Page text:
We presume that there is no need to sort out in detail this whole long series of assertions made by the author, who so often exaggerates the forms of our veneration of saints. We are amazed that an Orthodox author takes his stand in the line of un-Orthodox reviewers of Orthodox piety who are incapable of entering into a psychology foreign to them. We shall make only a few short remarks.
The honoring of saints is included in the category of feasts because in them Christ is glorified, concerning which it is constantly and clearly stated in the hymns and other appeals to them; for in the saints is fulfilled the Apostle's testament: That Christ may dwell in you (Eph. 3:17).
We touch the icon of a saint or his relics guided not by the calculation of receiving a sanctification from them, or some kind of power, a special grace, but by the natural desire of expressing in action our veneration and love for the saint.
Besides, we receive the fragrance of sanctity, of fullness of Grace, in various forms. Everything material that reminds us of the sacred sphere, everything that diverts our consciousness, even if only for a moment, from the vanity of the world and directs it to the thought of the destination of our soul and acts beneficially on it, on our moral state — whether it be an icon, antidoron, sanctified water, a particle of relics, a part of a vestment that belonged to a saint, a blessing with the sign of the Cross — all this is sacred for us because, as we see in practice, it is capable of making one reverent and awakening the soul. For such a relationship to tangible objects we have a direct justification in Holy Scripture: in the accounts of the woman with a flow of blood who touched the garment of the Saviour, of the healing action of pieces of the garment of the Apostle Paul, and even of the shadow of the Apostle Peter.
The reasons for the seemingly stereotyped character of Church hymns, in particular hymns to saints, are to be found not in the intellectual poverty nor in the spiritual primitiveness of the hymnographers. We see that in all spheres of the Church's work there reigns a canon, a model: whether in sacred melodies, in the construction of hymns, or in iconography. Characteristic of hymns is a typification corresponding to the particular rank of saints to which the saint belongs: hierarchs, monk-saints, etc. But at the same time there is always the element of individualization, so that one cannot speak of the impersonality of the images of saints. Evidently the Church has sufficient psychological motives for such a representation.
As for petitions to saints, they have almost exclusively as object their prayers for our salvation. Is this reprehensible? Is there here a lowering of Church spirit? Thus did the Apostle Paul pray for his spiritual children: I pray to God that ye do no evil; and for this also we pray, even for your perfection (I Cor. 13:7). If in prayers, especially in molebens, we pray for protection from general disasters and for general needs, this is only natural; but these molebens do not even enter into the framework of the Typicon.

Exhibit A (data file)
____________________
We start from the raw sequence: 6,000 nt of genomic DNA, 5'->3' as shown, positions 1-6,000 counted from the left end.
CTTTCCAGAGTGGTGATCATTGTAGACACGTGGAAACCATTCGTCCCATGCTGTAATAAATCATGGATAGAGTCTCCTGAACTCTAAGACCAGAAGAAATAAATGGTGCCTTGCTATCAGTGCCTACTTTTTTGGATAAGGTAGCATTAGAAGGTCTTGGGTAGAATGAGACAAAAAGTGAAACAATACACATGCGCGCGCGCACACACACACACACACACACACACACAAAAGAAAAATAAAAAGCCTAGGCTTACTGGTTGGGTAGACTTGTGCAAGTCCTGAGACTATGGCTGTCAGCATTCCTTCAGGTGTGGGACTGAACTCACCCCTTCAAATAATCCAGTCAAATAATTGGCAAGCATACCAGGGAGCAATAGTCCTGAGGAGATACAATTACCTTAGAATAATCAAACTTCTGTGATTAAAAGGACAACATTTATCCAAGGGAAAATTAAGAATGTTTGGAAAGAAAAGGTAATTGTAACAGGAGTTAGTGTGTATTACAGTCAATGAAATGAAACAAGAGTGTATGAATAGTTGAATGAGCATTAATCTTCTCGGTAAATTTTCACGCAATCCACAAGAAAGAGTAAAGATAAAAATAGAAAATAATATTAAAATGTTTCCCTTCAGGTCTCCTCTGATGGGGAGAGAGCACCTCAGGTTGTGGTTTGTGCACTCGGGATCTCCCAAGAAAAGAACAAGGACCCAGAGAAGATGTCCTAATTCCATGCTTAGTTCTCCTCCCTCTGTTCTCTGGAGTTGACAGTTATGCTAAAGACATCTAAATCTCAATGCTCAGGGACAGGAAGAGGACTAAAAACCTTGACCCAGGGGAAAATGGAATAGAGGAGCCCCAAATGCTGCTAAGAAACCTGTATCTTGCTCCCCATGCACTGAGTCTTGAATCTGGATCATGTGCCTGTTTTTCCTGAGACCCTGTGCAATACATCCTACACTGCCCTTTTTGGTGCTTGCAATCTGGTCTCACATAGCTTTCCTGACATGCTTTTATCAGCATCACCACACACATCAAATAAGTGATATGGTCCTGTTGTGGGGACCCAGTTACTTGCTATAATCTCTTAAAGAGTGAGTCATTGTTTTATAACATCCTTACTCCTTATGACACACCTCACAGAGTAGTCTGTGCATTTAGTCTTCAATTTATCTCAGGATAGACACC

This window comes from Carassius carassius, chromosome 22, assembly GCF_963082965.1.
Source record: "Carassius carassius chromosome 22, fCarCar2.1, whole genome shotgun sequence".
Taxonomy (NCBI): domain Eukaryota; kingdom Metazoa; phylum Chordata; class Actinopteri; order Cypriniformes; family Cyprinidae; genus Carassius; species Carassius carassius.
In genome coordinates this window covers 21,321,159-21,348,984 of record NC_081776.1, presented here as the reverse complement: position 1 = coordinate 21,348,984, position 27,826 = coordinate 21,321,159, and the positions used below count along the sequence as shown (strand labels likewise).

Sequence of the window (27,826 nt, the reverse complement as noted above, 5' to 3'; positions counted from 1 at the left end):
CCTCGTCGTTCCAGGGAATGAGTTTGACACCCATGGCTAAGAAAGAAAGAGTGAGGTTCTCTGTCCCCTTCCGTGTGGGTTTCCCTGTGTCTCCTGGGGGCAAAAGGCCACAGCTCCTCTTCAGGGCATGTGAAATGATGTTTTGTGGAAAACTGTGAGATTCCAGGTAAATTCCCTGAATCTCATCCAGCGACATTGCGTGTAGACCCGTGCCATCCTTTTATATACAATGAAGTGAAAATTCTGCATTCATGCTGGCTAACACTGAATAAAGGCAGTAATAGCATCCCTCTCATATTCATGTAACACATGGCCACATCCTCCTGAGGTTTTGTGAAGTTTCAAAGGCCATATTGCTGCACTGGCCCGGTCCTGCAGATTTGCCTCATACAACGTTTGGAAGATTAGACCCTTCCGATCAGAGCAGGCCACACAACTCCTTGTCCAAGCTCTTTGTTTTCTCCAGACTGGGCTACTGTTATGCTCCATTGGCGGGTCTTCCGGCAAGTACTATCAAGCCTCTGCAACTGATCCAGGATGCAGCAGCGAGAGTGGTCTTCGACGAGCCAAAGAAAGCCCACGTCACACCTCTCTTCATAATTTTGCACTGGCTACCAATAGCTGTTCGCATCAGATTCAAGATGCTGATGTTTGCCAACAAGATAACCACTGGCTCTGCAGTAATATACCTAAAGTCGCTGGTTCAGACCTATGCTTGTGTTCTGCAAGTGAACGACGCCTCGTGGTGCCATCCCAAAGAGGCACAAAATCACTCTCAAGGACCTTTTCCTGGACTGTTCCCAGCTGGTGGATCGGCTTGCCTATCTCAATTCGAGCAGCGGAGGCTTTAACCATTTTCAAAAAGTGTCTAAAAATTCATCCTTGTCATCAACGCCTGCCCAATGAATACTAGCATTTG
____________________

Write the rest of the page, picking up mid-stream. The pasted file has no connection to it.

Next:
Church Feasts

We shall conclude our review with a question of secondary importance, namely, concerning Church feasts as they are presented in the book. The author agrees with a Western liturgical historian that for ancient Christians there was no distinction between Church feasts and ordinary days, and he says in the words of the historian (J. Danielou, S.J.): "Baptism introduced each person into the only Feast — the eternal Passover, the Eighth Day. There were no holidays — since everything had in fact became a holy day" (p. 133). But with the beginning of the mysteriological era this sense was lost. Feast days were multiplied, and together with them ordinary days were also multiplied. (So asserts the author; but in reality it is precisely according to the Typicon that there are no "ordinary days," since for every day there is prescribed a whole cycle of church services.) According to Fr. A. Schmemann, the bond with the liturgical self-awareness of the early Church was lost, and the element of chance was introduced in the uniting of feasts among themselves and to the "Christian year." The author gives examples: "The dating of the Feast of the Transfiguration of the Lord on August 6 has no explanation other than this was the date of consecration of three churches on Mount Tabor"(p. 136), whereas in antiquity, according to the author's assertion, this commemoration was bound up with Pascha, which is indicated also by the words of the kontakion: that when they should see Thee crucified… The dates of the feasts of the Mother of God, in the words of the author, are accidental. "The Feast of the Dormition, on August 15, originates in the consecration of a church to the Mother of God located between Bethlehem and Jerusalem, and the dates of September 8 (the Nativity of the Mother of God and November 21, Her Entry into the Temple) have a similar origin. Outside the Mariological cycle there appeared, for similar reasons, the Feast of the Exaltation of the Cross (connected with the consecration of the Holy Sepulcher), and the Feast of the Beheading of John the Baptist on August 29 (the consecration of the Church of Saint John the Baptist in Samaria at Sebaste)" (p. 137).